Objective: To determine the clinical efficacy of methyl-aminolevulinate (MAL)-Photodynamic Therapy (PDT) in the treatment of actinic keratosis (AK), basal cell carcinoma (BCC), acne vulgaris (AV) and photoaging (PA), in the short and medium term. Subjects and methods: Four separate prospective studies were designed on patients with AK (n=25), BCC (n=20), AV (n=20) and PA (n=25). Two PDT protocols were applied, and different clinical efficacy criteria were established, including lesion count and size. Two semi-quantitative and four analogue visual scales were completed for the evaluation of results according to the therapist, the patient and two independent experts. Results: In the AK and BCC studies, full clinical remission was observed in 84.7% and 75.7% of lesions, respectively. In the AV study, the number of inflammatory and non-inflammatory lesions fell significantly (p<0.001, p<0.05). In the PA study a reduction in Dover scale scores (3.19 vs. 2.14, p<0.001) was proven. The percentages of satisfied or very satisfied patients were: AK=88%, BCC=90%, AV=89% and PA=80%. A year later, none of the AK or BCC lesions had reappeared, and the cases of AV and PA remained stable, with a tendency towards improvement. Conclusion: the MAL-PDT procedures used produced efficacious, safe and satisfactory results in KA, BCC, AV and PA in the short and medium term.
Background and Aims: Allergic rhinitis annually reaches epidemic proportions in Japan, and represents a major problem. The application of the CO2 laser in the treatment of allergic rhinitis was first successfully reported in 1982, but CO2 laser ablation is associated with side effects. The Ohshiro Clinic started using the conventional Nd: YAG laser for the treatment of allergic rhinitis in 1993, and from 2005 we started using a diode laser-pumped Nd: YAG laser with efficacy and safety at least equal to the others. Even more recently, we have adopted a novel 808 nm diode laser, and the present retrospective study examined the difference in of the efficacy rate between the preseasonal and intra-seasonal treatment of allergic rhinitis with this system. Subjects and methods: One thousand, two hundred and ten patients primarily presented to the Ohshiro Clinic with allergic rhinitis during the period from December 2010 to April 2011, of whom 531 were selected for blood tests to identify 13 kinds of Japanese allergens including cedar pollen. In the 2010-2011 season, huge clouds of cedar pollen appeared from February 26th. The subjects were therefore divided into two groups depending on the treatment period, namely the preseasonal and intra-seasonal groups, December 1st, 2010 to February 25th, 2011 and February 26th to April 6th 2011, respectively. All patients were treated with the new 808 nm diode laser system. Results: A high success rate was achieved in both groups, with no significant difference seen regarding the symptoms of rhinorrhea, obstruction, sneezing, quality of life (QOL) or severity. Conclusions: The 808 nm diode laser offers an excellent solution for the uncomfortable symptoms of allergic rhinitis, and could be equally well applied before or during the Japanese cedar pollen dispersed season.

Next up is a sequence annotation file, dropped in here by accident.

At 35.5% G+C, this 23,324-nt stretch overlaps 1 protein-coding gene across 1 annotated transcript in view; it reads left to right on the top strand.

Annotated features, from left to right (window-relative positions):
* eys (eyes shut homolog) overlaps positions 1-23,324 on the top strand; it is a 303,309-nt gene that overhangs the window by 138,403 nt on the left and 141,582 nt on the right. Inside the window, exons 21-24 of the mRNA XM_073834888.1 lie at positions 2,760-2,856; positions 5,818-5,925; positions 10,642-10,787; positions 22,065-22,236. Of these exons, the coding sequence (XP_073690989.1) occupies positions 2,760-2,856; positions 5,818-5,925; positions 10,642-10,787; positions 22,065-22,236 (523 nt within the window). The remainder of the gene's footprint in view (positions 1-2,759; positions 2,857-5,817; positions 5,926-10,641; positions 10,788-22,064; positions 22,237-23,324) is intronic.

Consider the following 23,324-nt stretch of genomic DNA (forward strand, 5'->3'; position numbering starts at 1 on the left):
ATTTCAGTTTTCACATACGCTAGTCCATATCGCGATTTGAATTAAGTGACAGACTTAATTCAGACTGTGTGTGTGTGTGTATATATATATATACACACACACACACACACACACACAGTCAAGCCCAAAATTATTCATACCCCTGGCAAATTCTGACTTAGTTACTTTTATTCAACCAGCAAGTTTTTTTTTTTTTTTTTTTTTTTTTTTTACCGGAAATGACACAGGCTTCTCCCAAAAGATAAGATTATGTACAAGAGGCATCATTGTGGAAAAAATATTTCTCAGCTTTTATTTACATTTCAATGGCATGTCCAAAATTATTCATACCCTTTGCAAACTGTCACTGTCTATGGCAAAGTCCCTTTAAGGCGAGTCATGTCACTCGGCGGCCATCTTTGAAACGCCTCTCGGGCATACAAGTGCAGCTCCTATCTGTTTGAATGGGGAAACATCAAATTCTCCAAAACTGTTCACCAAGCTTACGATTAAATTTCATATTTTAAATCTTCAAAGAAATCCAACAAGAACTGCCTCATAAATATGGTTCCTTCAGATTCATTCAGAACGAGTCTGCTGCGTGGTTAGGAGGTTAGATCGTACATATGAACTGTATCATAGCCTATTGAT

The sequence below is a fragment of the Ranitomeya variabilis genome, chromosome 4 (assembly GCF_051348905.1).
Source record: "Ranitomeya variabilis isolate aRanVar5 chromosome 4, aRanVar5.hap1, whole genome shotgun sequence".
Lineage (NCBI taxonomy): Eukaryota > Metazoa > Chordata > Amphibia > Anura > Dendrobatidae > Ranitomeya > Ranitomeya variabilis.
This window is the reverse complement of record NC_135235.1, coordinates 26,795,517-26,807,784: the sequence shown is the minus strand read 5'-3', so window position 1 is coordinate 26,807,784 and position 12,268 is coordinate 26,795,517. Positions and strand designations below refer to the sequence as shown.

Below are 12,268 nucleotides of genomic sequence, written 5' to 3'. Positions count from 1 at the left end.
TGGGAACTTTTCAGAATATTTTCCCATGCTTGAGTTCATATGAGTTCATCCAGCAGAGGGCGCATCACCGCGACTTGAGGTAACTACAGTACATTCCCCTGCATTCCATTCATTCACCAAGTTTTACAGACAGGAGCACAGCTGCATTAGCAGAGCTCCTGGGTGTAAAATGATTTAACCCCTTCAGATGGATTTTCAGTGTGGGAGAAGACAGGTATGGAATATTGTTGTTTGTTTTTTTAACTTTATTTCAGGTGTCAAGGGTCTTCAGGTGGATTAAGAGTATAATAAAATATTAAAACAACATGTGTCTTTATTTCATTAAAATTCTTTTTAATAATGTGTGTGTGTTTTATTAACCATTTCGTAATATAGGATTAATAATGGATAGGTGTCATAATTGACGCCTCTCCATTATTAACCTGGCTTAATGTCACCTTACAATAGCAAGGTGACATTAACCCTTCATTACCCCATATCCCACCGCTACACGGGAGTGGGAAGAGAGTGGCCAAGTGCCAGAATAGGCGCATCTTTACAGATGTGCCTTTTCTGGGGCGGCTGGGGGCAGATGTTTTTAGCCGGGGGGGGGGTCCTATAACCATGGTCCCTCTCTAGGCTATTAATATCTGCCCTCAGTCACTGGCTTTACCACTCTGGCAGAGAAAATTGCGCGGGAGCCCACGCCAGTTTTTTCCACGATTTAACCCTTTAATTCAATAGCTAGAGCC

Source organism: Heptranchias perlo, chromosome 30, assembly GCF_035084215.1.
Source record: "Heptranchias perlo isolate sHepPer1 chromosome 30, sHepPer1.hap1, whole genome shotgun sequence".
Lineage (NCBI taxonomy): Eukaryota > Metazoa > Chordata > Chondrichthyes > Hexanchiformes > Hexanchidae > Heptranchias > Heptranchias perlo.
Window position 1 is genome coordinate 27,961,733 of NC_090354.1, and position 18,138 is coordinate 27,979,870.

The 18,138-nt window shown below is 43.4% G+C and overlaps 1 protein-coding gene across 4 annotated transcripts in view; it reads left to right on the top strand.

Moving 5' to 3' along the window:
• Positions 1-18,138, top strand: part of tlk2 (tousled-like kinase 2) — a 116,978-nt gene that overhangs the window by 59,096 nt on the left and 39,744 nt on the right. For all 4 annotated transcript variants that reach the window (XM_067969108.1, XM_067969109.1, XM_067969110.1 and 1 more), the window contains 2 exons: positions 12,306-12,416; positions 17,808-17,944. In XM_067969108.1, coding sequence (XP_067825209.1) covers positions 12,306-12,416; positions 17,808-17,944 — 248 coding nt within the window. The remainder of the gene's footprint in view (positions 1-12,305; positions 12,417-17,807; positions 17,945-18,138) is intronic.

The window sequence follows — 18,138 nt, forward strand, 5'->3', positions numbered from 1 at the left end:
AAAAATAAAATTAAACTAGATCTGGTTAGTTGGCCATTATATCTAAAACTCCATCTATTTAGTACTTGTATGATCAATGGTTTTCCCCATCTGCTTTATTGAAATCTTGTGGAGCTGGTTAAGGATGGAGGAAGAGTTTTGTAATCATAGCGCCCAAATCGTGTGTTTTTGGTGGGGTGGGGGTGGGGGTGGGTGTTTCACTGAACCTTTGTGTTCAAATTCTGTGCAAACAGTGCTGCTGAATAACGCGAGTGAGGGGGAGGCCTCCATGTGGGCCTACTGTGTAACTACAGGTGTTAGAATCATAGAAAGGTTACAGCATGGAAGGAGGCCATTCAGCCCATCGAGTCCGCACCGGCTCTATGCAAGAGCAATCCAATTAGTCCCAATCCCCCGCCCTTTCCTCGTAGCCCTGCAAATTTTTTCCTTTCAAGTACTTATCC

Background and aims: Patients now want a long-lasting youthful appearance but with a minimally-invasive approach. Our unique approach, “AdipoLASER reJuvenation (ALJ)”, involves a variety of minimally-invasive laser- and lipolysis-based techniques, and the present study assessed the impact of this ALJ approach. Subjects and Methods: From 2008 - 2011, we prospectively enrolled 221 patients into the study. 71 of them, underwent the ALJ approach: 2 reductive techniques via microliposuction and laserassisted lipolysis (LAL); and 2 regenerative techniques via autologous fat graft and fractional CO2 laser resurfacing. The remaining 150 patients underwent only 1 or 2 of these techniques. Patients were monitored through 1 to 18 months, clinical photography was taken and histological assessments were performed. Results: ignificantly better and long-lasting results were obtained for the complete ALJ approach regarding all aspects of the face, mandible and neck compared with controls. The combination of the regenerative and the reductive approaches delivered on excellent balance, restoring a youthful, natural appearance to the face. Conclusions: The fractional CO2 laser has both a photodestructive, or HLLT, effect and an LLLT component in the beam periphery. This LLLT effect possibly prolonged the life and improved the take of the fat grafts, with the well-documented HLLT effect inducing swift collagenesis and better remodeling of the dermal matrix. A natural look in depressed areas was thus restored with the combination of fat redistribution and the HLLT/LLLT effect. Microlipolysis and laser-assisted lipolysis (LAL) could at the same time remove those areas of redundant and prolapsed fat while countering skin laxity, and address both jowl formation and submental flaccidity. The unique combination of all four approaches in our “AdipoLASER reJuvenation” proved to be superior to any other lesser approach in both the long- and short term with very little patient downtime, but did not present much more in terms of treatment time and cost to the patient. We believe that the ALJ approach offers a real minimally-invasive alternative to the classic surgical facelift